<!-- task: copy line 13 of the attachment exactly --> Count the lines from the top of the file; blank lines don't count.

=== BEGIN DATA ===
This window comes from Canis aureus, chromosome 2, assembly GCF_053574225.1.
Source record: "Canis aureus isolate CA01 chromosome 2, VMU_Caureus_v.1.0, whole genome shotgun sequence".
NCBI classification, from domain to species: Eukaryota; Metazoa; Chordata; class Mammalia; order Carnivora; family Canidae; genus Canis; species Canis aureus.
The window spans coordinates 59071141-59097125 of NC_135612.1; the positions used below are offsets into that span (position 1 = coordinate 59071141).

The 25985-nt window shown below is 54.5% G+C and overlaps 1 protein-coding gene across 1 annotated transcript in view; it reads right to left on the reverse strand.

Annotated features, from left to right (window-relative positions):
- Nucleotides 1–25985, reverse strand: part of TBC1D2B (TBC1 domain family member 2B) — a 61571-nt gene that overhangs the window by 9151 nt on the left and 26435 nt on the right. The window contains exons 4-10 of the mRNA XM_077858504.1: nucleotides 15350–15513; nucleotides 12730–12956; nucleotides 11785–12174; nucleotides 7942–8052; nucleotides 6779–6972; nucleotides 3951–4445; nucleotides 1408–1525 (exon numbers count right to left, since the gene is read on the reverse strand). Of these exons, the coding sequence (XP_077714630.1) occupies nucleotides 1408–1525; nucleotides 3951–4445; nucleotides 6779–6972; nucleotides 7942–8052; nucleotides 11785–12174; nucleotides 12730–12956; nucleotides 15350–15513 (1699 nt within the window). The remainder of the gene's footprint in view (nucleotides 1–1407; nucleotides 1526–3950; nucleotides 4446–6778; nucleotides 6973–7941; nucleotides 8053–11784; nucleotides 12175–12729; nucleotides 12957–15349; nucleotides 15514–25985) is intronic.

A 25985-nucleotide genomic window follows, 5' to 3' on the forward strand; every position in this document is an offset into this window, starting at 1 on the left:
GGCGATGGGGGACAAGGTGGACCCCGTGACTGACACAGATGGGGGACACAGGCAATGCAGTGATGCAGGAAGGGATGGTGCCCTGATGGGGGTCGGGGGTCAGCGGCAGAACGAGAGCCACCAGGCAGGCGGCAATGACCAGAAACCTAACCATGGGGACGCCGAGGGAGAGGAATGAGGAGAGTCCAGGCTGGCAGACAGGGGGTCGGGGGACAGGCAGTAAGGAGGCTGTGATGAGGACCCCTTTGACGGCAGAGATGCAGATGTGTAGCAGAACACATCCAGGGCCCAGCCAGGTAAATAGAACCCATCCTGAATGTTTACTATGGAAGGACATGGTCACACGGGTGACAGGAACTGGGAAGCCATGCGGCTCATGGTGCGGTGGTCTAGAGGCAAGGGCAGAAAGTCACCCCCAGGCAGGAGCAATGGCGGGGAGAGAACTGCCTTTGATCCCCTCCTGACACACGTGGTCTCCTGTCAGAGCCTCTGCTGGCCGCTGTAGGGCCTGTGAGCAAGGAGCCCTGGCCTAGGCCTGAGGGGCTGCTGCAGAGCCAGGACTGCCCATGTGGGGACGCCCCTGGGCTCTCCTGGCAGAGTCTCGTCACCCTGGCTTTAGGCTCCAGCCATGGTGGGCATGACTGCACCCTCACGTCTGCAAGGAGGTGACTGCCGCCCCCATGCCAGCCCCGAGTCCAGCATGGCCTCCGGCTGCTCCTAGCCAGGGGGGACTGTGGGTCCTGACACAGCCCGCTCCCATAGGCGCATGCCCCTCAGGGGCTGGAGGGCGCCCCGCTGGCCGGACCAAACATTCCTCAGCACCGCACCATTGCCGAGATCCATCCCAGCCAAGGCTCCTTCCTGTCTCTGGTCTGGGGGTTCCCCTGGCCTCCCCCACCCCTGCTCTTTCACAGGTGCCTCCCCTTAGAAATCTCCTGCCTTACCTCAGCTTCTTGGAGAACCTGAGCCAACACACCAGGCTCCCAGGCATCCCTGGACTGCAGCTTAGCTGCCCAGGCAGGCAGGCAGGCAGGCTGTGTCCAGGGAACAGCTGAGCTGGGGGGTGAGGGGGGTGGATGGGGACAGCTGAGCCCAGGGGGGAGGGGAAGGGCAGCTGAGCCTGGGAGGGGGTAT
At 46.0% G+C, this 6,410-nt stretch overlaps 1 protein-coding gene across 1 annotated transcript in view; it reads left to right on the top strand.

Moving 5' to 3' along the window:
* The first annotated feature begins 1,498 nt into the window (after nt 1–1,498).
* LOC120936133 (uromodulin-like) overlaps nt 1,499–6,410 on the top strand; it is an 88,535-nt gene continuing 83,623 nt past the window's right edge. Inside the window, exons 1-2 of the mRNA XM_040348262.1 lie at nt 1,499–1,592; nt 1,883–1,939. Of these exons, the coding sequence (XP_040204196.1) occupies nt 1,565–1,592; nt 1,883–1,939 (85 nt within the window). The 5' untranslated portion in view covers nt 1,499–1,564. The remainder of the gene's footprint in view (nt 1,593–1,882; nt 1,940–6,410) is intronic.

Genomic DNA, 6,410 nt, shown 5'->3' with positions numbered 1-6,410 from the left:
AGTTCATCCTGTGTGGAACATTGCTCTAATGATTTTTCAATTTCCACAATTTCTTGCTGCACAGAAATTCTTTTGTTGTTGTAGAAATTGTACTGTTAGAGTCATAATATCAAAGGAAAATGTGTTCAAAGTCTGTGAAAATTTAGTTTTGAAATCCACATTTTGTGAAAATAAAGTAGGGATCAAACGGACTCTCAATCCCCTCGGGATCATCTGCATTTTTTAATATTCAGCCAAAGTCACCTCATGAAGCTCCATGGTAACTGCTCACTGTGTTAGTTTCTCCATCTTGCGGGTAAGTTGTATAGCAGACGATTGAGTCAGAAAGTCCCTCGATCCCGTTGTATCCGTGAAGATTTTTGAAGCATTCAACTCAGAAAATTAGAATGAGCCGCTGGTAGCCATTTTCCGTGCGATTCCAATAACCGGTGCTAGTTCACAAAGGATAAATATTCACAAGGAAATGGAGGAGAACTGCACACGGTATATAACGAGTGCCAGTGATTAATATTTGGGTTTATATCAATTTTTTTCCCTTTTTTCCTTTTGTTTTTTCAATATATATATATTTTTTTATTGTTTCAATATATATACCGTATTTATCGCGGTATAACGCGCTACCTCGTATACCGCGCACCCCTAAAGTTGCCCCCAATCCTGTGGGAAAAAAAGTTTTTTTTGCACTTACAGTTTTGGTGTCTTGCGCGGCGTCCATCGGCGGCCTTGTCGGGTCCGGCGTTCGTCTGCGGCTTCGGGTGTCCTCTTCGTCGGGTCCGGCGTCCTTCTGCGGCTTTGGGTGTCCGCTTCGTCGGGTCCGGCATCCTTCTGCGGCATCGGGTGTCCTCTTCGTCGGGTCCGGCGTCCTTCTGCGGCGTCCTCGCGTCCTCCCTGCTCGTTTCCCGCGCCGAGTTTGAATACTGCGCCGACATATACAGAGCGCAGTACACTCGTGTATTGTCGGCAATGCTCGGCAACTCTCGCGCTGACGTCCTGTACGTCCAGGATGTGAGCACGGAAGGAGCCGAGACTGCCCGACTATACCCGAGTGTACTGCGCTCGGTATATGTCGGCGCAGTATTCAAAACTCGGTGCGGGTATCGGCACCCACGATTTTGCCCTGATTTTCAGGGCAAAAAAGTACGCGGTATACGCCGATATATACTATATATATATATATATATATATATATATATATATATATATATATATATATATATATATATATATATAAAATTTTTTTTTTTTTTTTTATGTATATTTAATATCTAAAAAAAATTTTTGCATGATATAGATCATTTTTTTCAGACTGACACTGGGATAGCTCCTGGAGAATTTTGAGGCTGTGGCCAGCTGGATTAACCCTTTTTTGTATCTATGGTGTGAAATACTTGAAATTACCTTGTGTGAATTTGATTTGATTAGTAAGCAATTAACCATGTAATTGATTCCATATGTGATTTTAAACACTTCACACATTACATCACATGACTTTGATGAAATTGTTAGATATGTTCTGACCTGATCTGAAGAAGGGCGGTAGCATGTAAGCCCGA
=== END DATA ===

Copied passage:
* LOC120936133 (uromodulin-like) overlaps nt 1,499–6,410 on the top strand; it is an 88,535-nt gene continuing 83,623 nt past the window's right edge. Inside the window, exons 1-2 of the mRNA XM_040348262.1 lie at nt 1,499–1,592; nt 1,883–1,939. Of these exons, the coding sequence (XP_040204196.1) occupies nt 1,565–1,592; nt 1,883–1,939 (85 nt within the window). The 5' untranslated portion in view covers nt 1,499–1,564. The remainder of the gene's footprint in view (nt 1,593–1,882; nt 1,940–6,410) is intronic.